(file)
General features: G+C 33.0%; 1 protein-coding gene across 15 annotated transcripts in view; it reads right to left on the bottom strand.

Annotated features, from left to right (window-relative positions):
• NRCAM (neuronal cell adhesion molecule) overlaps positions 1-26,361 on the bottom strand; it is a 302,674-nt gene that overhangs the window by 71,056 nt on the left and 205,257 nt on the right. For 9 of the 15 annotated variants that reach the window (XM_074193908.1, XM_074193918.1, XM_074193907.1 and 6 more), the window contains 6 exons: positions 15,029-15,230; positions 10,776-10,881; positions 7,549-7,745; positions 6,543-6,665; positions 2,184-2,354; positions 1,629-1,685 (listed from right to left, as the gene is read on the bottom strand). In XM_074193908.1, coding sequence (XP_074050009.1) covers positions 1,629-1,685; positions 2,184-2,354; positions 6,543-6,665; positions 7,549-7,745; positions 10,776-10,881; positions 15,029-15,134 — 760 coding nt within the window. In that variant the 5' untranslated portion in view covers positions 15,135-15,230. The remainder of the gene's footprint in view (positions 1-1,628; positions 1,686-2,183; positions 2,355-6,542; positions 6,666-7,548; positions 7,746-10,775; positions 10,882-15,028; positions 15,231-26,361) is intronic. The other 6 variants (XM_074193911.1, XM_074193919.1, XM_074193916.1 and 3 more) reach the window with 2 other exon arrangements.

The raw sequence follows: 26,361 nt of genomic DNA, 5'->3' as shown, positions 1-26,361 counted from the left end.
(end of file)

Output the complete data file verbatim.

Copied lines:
General features: G+C 33.0%; 1 protein-coding gene across 15 annotated transcripts in view; it reads right to left on the bottom strand.

Annotated features, from left to right (window-relative positions):
• NRCAM (neuronal cell adhesion molecule) overlaps positions 1-26,361 on the bottom strand; it is a 302,674-nt gene that overhangs the window by 71,056 nt on the left and 205,257 nt on the right. For 9 of the 15 annotated variants that reach the window (XM_074193908.1, XM_074193918.1, XM_074193907.1 and 6 more), the window contains 6 exons: positions 15,029-15,230; positions 10,776-10,881; positions 7,549-7,745; positions 6,543-6,665; positions 2,184-2,354; positions 1,629-1,685 (listed from right to left, as the gene is read on the bottom strand). In XM_074193908.1, coding sequence (XP_074050009.1) covers positions 1,629-1,685; positions 2,184-2,354; positions 6,543-6,665; positions 7,549-7,745; positions 10,776-10,881; positions 15,029-15,134 — 760 coding nt within the window. In that variant the 5' untranslated portion in view covers positions 15,135-15,230. The remainder of the gene's footprint in view (positions 1-1,628; positions 1,686-2,183; positions 2,355-6,542; positions 6,666-7,548; positions 7,746-10,775; positions 10,882-15,028; positions 15,231-26,361) is intronic. The other 6 variants (XM_074193911.1, XM_074193919.1, XM_074193916.1 and 3 more) reach the window with 2 other exon arrangements.

The raw sequence follows: 26,361 nt of genomic DNA, 5'->3' as shown, positions 1-26,361 counted from the left end.